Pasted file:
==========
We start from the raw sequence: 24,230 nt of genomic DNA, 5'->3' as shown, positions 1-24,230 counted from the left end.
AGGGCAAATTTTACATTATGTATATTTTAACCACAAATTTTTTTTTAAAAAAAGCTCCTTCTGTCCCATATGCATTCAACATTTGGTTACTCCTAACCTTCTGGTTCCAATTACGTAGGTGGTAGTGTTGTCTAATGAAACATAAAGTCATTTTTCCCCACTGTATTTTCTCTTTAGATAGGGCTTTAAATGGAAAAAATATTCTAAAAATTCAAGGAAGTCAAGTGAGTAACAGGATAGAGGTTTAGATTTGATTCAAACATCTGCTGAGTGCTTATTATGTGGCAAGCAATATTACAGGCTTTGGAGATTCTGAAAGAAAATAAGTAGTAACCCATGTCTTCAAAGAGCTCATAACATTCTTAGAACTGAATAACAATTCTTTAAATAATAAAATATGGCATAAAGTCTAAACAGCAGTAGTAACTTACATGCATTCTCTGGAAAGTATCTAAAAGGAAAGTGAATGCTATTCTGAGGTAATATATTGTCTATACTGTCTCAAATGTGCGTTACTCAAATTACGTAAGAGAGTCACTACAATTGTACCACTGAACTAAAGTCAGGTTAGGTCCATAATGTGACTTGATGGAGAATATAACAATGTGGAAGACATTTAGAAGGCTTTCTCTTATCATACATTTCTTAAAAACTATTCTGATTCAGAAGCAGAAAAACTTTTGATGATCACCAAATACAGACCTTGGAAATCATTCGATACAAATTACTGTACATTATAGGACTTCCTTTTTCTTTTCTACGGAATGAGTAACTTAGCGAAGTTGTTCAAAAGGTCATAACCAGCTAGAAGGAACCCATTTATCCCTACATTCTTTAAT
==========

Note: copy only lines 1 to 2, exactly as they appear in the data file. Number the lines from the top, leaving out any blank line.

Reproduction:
We start from the raw sequence: 24,230 nt of genomic DNA, 5'->3' as shown, positions 1-24,230 counted from the left end.
AGGGCAAATTTTACATTATGTATATTTTAACCACAAATTTTTTTTTAAAAAAAGCTCCTTCTGTCCCATATGCATTCAACATTTGGTTACTCCTAACCTTCTGGTTCCAATTACGTAGGTGGTAGTGTTGTCTAATGAAACATAAAGTCATTTTTCCCCACTGTATTTTCTCTTTAGATAGGGCTTTAAATGGAAAAAATATTCTAAAAATTCAAGGAAGTCAAGTGAGTAACAGGATAGAGGTTTAGATTTGATTCAAACATCTGCTGAGTGCTTATTATGTGGCAAGCAATATTACAGGCTTTGGAGATTCTGAAAGAAAATAAGTAGTAACCCATGTCTTCAAAGAGCTCATAACATTCTTAGAACTGAATAACAATTCTTTAAATAATAAAATATGGCATAAAGTCTAAACAGCAGTAGTAACTTACATGCATTCTCTGGAAAGTATCTAAAAGGAAAGTGAATGCTATTCTGAGGTAATATATTGTCTATACTGTCTCAAATGTGCGTTACTCAAATTACGTAAGAGAGTCACTACAATTGTACCACTGAACTAAAGTCAGGTTAGGTCCATAATGTGACTTGATGGAGAATATAACAATGTGGAAGACATTTAGAAGGCTTTCTCTTATCATACATTTCTTAAAAACTATTCTGATTCAGAAGCAGAAAAACTTTTGATGATCACCAAATACAGACCTTGGAAATCATTCGATACAAATTACTGTACATTATAGGACTTCCTTTTTCTTTTCTACGGAATGAGTAACTTAGCGAAGTTGTTCAAAAGGTCATAACCAGCTAGAAGGAACCCATTTATCCCTACATTCTTTAAT